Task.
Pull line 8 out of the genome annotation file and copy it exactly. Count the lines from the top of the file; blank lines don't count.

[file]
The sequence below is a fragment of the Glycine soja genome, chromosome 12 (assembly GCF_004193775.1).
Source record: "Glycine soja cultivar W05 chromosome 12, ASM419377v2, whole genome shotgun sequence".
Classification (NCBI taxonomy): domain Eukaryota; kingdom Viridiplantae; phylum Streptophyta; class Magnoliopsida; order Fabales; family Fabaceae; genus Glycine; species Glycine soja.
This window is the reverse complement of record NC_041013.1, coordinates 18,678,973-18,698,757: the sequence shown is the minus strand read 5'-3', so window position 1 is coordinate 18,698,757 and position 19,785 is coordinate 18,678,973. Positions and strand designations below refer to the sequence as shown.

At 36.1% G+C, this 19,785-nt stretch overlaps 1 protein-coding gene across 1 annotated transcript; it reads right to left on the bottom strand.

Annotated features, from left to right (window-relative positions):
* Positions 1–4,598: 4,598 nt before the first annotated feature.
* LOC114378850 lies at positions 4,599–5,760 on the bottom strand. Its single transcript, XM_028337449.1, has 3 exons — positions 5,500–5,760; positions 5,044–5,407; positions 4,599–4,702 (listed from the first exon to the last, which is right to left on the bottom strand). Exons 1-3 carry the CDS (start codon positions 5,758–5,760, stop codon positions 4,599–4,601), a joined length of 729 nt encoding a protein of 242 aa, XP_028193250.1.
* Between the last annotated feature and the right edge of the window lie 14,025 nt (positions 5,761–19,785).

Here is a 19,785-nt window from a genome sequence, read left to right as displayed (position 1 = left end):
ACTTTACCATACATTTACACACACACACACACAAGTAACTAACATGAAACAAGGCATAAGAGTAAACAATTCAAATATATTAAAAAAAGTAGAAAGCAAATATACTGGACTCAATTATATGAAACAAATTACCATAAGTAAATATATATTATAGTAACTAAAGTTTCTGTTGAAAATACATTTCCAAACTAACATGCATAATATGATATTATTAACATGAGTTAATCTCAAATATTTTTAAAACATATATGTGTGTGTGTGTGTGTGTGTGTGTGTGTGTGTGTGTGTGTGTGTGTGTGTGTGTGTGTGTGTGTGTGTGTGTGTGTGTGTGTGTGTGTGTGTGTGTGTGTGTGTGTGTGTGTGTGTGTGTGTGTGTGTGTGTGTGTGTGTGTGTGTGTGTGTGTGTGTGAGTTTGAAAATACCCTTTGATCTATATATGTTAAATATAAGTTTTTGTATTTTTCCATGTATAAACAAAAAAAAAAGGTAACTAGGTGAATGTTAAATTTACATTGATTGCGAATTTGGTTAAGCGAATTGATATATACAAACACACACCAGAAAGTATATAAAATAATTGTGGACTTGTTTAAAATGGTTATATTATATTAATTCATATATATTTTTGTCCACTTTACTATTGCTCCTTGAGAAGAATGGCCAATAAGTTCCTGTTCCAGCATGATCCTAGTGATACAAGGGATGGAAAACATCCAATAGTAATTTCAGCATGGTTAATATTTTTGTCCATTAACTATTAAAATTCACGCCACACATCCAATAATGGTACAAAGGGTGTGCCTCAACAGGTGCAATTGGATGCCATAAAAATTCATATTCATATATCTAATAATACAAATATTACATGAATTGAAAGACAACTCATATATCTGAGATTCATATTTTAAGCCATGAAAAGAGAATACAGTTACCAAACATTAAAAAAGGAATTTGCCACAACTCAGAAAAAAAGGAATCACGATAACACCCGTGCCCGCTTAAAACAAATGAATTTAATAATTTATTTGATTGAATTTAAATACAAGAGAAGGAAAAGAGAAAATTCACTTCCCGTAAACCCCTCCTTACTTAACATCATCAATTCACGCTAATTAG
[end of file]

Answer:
* LOC114378850 lies at positions 4,599–5,760 on the bottom strand. Its single transcript, XM_028337449.1, has 3 exons — positions 5,500–5,760; positions 5,044–5,407; positions 4,599–4,702 (listed from the first exon to the last, which is right to left on the bottom strand). Exons 1-3 carry the CDS (start codon positions 5,758–5,760, stop codon positions 4,599–4,601), a joined length of 729 nt encoding a protein of 242 aa, XP_028193250.1.